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Posts Tagged ‘flying’

Scotty

March 13, 2014 | by

The fourth of five vignettes.

Twin_turbo_prop_airplane_over_Hillsboro_-_Oregon

Photo: M. O. Stevens, via Wikimedia Commons

M. F. K. Fisher had a magic gardener. This fellow, she wrote, understood the daily weather, the seasons and the various planting cycles, the necessity of encouraging or discouraging bird and insect life, landscape arrangement, grafting, and everything associated with the garden. He was an old Scotsman who, she discovered, in an earlier life, had written extensively on horticulture; and here he was, in his retirement, working for her, and quietly teaching her to tend her garden. He was the Platonic ideal of the gardener. And, of course, she wrote, he did not actually exist.

But I did not believe her.

I knew not only that he somewhere existed, but that I might be lucky enough to meet him face to face. Those besotted by an interest long for the perfect teacher. He who would be not only the complete master of his craft, but of himself: capable of leading the student, through a brilliant mixture of silence and misdirection, to reach his own, practicable conclusions. Read More »

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First in Flight

February 21, 2012 | by

On February 26, approximately forty million people will tune into ABC to watch the eighty-fourth Academy Awards. It was around this time eighty-three years ago that the first winners of the Academy Award of Merit were notified, via telegraph, even though it would be another three months before the ceremony itself took place—an event that drew an audience of only 270 people, each of whom paid five dollars for a private dinner at the Roosevelt Hotel. While guests dined on filet of sole sauté au buerre and half-broiled chicken on toast, master of ceremonies Douglas Fairbanks dispensed with the awards in a mere fifteen minutes. There were no speeches and no cameras. It was the only untelevised Academy Awards in history.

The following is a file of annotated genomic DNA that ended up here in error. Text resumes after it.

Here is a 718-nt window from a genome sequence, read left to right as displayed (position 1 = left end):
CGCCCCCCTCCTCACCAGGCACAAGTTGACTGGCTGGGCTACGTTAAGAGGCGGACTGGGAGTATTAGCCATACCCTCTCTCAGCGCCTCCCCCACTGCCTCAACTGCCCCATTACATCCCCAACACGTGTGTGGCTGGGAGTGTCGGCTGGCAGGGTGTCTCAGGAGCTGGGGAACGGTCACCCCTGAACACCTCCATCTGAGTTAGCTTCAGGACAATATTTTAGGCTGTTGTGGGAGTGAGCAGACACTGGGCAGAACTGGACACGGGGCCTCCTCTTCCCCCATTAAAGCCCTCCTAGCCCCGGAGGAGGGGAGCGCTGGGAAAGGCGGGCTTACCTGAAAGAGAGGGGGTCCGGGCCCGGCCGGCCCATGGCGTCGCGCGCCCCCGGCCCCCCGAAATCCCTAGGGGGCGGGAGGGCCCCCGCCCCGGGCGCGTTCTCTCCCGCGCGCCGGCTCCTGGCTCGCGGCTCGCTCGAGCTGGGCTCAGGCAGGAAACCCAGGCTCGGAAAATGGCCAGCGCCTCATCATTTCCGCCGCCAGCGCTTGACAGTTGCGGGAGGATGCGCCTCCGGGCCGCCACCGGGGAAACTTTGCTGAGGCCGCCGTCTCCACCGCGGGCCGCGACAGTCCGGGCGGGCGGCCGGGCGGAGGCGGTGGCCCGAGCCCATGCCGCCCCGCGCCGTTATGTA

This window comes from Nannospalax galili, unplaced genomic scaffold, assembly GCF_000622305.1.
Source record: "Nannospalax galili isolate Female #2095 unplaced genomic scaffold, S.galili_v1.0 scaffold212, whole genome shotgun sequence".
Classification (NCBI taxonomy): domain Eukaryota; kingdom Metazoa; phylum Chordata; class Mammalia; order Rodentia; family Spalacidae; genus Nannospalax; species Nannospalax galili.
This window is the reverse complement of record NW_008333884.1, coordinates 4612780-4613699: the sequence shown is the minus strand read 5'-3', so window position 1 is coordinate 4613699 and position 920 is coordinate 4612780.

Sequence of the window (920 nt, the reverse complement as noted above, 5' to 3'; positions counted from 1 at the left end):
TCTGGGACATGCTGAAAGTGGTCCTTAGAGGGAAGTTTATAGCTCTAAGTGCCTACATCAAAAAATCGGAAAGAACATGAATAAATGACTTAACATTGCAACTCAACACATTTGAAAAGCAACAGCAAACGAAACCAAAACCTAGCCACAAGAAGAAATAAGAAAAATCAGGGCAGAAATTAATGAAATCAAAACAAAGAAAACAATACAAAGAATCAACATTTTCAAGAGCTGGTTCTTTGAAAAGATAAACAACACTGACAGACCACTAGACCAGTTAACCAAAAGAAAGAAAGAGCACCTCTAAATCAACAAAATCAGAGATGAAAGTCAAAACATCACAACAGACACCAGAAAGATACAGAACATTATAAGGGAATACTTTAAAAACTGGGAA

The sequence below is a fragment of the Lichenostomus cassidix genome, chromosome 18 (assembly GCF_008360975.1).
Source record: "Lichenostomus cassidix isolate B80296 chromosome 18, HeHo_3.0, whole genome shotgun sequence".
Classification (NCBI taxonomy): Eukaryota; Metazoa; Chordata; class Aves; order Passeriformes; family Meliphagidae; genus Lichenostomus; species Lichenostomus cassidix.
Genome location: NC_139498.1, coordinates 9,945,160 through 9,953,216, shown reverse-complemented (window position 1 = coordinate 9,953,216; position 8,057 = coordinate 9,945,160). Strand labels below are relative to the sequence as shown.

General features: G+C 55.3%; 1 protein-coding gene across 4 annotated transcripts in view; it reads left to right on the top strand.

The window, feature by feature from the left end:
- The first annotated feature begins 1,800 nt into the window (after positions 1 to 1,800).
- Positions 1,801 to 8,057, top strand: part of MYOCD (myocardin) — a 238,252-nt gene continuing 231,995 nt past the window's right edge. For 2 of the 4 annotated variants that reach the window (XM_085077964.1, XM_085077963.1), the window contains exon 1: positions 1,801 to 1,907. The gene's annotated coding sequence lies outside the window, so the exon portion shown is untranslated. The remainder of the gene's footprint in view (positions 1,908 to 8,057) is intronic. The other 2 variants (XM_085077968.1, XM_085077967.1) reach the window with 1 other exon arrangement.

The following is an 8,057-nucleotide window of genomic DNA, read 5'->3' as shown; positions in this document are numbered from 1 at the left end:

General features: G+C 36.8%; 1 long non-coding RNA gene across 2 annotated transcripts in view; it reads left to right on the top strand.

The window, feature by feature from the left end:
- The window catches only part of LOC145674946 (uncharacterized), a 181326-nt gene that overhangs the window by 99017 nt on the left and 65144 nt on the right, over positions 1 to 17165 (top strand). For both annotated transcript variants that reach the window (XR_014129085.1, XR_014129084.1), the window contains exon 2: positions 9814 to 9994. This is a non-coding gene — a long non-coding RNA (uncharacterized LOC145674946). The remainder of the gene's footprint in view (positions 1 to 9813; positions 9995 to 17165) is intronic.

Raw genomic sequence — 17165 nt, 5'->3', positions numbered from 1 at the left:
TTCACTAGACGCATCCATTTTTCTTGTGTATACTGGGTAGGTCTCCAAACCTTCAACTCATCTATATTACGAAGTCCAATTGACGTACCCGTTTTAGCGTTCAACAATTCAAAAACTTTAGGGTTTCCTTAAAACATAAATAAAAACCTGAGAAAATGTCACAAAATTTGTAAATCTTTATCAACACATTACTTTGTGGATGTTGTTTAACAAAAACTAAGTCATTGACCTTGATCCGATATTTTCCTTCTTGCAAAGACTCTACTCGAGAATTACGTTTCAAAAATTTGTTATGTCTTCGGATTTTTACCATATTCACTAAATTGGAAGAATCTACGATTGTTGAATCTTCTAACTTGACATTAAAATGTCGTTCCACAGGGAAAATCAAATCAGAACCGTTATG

There aren’t too many people who are still under the impression that the Oscars shine an unbiased eye on all the films of the year. But, in fact, it was never intended to be an impartial awards ceremony. According to MGM studio head Louis B. Mayer, who created the awards, “the best way to handle [filmmakers] was to hang medals all over them ... If I got them cups and awards they’d kill themselves to produce what I wanted. That’s why the Academy Award was created.” Predictable though they may now be, even the most jaded of cinephiles can’t help but get at least a little excited when the nominations are announced each year.

Only this year one not-so-predictable contender was announced: the unlikely audience favorite The Artist swept up ten Oscar nominations, including Best Motion Picture. If it wins it will be only the second silent film in history to win in the category. The other was Wings, a war film by William A. Wellman, which won Best Picture at the very first Academy Awards.

This fact alone is a point of contention. In 1929 the Best Picture award was split into two separate categories, Unique and Artistic Production, which went to F. W. Murnau’s Sunrise: A Tale of Two Humans, and Outstanding Picture, Production, which went to Wellman’s action-packed WWI aviation adventure. The next year, when the award was consolidated into the single Best Motion Picture, it was Wings that went down in the books as the sole winner and, according to many historians, as the last great silent film. Read More »

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